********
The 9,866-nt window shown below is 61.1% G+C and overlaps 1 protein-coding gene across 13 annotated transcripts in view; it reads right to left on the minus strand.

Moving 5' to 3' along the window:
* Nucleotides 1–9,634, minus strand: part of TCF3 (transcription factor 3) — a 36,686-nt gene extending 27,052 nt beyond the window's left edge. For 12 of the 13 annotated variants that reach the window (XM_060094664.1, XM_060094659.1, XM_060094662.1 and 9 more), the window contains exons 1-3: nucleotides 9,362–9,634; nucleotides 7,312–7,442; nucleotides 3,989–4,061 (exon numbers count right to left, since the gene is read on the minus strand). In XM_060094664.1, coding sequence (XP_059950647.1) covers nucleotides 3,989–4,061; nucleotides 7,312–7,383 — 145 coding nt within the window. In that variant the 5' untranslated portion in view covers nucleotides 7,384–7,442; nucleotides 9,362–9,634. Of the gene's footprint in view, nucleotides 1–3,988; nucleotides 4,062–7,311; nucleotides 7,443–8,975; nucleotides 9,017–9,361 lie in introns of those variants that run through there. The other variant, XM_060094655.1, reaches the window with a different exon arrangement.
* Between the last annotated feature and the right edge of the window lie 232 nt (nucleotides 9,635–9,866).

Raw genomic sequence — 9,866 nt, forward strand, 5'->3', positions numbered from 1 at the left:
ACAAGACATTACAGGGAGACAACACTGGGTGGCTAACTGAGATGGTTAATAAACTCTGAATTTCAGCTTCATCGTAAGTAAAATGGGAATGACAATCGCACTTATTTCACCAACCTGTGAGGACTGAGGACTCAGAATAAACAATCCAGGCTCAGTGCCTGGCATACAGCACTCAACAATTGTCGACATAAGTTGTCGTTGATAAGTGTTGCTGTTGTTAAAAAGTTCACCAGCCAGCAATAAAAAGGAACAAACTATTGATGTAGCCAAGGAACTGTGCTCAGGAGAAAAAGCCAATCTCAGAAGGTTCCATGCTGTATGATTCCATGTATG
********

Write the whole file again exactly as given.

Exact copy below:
The 9,866-nt window shown below is 61.1% G+C and overlaps 1 protein-coding gene across 13 annotated transcripts in view; it reads right to left on the minus strand.

Moving 5' to 3' along the window:
* Nucleotides 1–9,634, minus strand: part of TCF3 (transcription factor 3) — a 36,686-nt gene extending 27,052 nt beyond the window's left edge. For 12 of the 13 annotated variants that reach the window (XM_060094664.1, XM_060094659.1, XM_060094662.1 and 9 more), the window contains exons 1-3: nucleotides 9,362–9,634; nucleotides 7,312–7,442; nucleotides 3,989–4,061 (exon numbers count right to left, since the gene is read on the minus strand). In XM_060094664.1, coding sequence (XP_059950647.1) covers nucleotides 3,989–4,061; nucleotides 7,312–7,383 — 145 coding nt within the window. In that variant the 5' untranslated portion in view covers nucleotides 7,384–7,442; nucleotides 9,362–9,634. Of the gene's footprint in view, nucleotides 1–3,988; nucleotides 4,062–7,311; nucleotides 7,443–8,975; nucleotides 9,017–9,361 lie in introns of those variants that run through there. The other variant, XM_060094655.1, reaches the window with a different exon arrangement.
* Between the last annotated feature and the right edge of the window lie 232 nt (nucleotides 9,635–9,866).

Raw genomic sequence — 9,866 nt, forward strand, 5'->3', positions numbered from 1 at the left:
ACAAGACATTACAGGGAGACAACACTGGGTGGCTAACTGAGATGGTTAATAAACTCTGAATTTCAGCTTCATCGTAAGTAAAATGGGAATGACAATCGCACTTATTTCACCAACCTGTGAGGACTGAGGACTCAGAATAAACAATCCAGGCTCAGTGCCTGGCATACAGCACTCAACAATTGTCGACATAAGTTGTCGTTGATAAGTGTTGCTGTTGTTAAAAAGTTCACCAGCCAGCAATAAAAAGGAACAAACTATTGATGTAGCCAAGGAACTGTGCTCAGGAGAAAAAGCCAATCTCAGAAGGTTCCATGCTGTATGATTCCATGTATG